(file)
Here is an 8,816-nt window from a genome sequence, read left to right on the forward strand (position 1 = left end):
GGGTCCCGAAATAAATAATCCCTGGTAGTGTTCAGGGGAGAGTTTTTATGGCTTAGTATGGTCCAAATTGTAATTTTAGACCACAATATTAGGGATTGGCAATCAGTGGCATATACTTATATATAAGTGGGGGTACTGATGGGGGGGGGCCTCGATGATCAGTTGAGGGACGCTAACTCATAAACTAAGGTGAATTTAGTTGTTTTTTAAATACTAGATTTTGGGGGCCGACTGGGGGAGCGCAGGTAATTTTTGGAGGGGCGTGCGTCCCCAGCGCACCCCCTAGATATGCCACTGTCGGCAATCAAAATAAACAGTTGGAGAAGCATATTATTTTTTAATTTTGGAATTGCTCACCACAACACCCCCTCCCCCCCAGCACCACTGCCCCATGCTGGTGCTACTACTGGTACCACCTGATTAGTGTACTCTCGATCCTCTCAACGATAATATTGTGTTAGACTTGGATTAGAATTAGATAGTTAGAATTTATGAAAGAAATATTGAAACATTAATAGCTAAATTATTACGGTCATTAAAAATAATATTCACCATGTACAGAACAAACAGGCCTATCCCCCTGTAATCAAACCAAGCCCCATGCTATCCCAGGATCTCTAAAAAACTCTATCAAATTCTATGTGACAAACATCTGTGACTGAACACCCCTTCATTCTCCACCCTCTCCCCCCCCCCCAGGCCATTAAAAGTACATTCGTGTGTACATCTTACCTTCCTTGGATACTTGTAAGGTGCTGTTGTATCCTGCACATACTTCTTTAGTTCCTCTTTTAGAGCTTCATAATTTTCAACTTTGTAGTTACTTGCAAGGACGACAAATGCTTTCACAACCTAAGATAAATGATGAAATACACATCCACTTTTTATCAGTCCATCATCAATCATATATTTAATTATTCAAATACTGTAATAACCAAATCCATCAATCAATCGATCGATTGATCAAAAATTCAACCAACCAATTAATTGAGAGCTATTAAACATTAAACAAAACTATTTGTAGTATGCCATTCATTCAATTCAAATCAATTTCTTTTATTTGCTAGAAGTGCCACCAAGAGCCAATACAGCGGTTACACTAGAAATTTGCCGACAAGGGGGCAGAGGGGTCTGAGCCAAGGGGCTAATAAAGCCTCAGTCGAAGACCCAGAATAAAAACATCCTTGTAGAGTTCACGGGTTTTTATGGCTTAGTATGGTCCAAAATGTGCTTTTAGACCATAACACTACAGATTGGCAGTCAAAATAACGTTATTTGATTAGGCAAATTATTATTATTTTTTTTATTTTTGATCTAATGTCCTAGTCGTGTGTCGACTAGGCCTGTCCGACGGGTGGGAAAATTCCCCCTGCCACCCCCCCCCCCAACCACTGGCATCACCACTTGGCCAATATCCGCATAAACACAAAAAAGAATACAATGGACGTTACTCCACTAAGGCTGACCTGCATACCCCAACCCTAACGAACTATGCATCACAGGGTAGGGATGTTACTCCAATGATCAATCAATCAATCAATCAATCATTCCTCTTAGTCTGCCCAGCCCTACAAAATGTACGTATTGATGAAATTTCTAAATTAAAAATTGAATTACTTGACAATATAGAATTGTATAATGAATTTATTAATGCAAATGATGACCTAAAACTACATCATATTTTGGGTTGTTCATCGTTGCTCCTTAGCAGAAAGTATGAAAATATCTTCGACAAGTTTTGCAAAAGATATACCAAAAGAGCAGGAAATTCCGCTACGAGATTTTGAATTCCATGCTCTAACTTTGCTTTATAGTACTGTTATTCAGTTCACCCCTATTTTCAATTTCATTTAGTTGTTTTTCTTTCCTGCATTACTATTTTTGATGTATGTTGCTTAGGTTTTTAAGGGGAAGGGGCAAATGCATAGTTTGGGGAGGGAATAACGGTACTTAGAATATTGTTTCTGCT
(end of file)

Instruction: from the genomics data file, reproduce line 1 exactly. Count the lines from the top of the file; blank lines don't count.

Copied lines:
Here is an 8,816-nt window from a genome sequence, read left to right on the forward strand (position 1 = left end):